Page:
The 8 sections of survey inquired about demographics, limb loss etiology, anatomic level, medical/surgical history (including intact-limb knee injuries before amputation), exercise habits before and after amputation (including perceived intensity, frequency, and duration), and intact-limb knee injuries.

ACSM guidelines on exercise can be referenced via the position statement released in 2011.15 Based on those guidelines, persons with amputation were determined to meet cardiorespiratory (CR) guidelines, by exercising at a moderate intensity of 30 minutes or more per day on 5 days or more per week for a total of 150 minutes or more per week or by exercising at a vigorous-intensity CR exercise training for 20 minutes or more per day on 3 days or more per week (or 75 minutes or more per week).15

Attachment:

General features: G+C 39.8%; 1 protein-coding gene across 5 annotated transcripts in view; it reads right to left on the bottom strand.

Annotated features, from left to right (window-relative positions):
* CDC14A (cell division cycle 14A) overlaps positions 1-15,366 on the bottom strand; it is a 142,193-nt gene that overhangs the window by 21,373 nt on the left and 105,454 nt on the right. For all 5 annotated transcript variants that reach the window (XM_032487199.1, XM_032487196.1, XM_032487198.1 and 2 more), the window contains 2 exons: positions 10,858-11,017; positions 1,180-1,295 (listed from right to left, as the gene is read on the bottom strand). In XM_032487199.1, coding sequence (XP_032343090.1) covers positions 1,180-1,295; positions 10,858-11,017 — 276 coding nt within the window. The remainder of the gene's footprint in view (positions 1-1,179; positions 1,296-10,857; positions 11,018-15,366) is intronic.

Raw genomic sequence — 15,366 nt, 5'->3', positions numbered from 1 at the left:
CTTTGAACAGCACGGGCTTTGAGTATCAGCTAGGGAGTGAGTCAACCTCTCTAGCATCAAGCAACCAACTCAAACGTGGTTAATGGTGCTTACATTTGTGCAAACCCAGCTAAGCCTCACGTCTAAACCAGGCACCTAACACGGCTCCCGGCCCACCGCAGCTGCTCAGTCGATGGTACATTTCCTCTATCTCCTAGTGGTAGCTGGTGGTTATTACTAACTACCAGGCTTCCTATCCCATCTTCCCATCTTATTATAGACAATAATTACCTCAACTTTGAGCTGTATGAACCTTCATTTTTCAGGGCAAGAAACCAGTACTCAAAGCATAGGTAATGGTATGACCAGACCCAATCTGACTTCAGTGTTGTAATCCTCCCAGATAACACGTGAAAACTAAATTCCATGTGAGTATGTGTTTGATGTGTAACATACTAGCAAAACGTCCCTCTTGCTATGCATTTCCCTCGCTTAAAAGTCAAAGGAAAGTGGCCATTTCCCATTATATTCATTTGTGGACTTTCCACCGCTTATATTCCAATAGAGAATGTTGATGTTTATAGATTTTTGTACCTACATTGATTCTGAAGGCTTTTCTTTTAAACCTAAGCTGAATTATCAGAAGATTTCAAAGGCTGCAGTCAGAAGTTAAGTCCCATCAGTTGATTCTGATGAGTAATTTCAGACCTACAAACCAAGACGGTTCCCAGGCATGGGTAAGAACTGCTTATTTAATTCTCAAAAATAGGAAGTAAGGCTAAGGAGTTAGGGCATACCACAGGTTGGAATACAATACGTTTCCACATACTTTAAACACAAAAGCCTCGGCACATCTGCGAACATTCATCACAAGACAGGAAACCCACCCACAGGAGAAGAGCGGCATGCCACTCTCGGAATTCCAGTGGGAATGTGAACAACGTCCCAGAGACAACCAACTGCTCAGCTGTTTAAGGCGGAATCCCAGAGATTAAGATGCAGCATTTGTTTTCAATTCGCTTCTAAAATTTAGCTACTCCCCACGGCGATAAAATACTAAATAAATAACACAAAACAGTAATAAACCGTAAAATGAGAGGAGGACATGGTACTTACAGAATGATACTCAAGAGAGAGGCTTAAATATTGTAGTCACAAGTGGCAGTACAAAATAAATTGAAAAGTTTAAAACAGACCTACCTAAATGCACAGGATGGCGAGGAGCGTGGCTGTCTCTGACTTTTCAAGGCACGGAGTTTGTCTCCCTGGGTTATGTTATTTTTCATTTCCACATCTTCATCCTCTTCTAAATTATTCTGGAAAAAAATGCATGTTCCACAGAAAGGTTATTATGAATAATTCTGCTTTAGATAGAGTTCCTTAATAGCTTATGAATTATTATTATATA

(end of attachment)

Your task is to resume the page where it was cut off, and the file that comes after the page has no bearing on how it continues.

Exercise intensity was determined using a subjective outcome measure called the talk test.16–18 The idea of the talk test is that it is practical and inexpensive and differentiates between exercise intensities.17,18 Subjects were asked to recall, for a majority of exercise, which description best matched their workout:

  1. Talk comfortably for hours (at a conversation pace) during exercise (light intensity);
  2. May break a sweat and “just being able to converse comfortably” with exercise (moderate intensity);
  3. Break a sweat and comfortable conversation was not likely possible (vigorous intensity);
  4. If they would break a sweat and only speak a word/no words possible (near maximal or maximal effort).

Resistance exercise guidelines were defined as met or not met if the person met training each major muscle group 2 or 3 days a week with between 8 and 20 repetitions.15

Statistical Analysis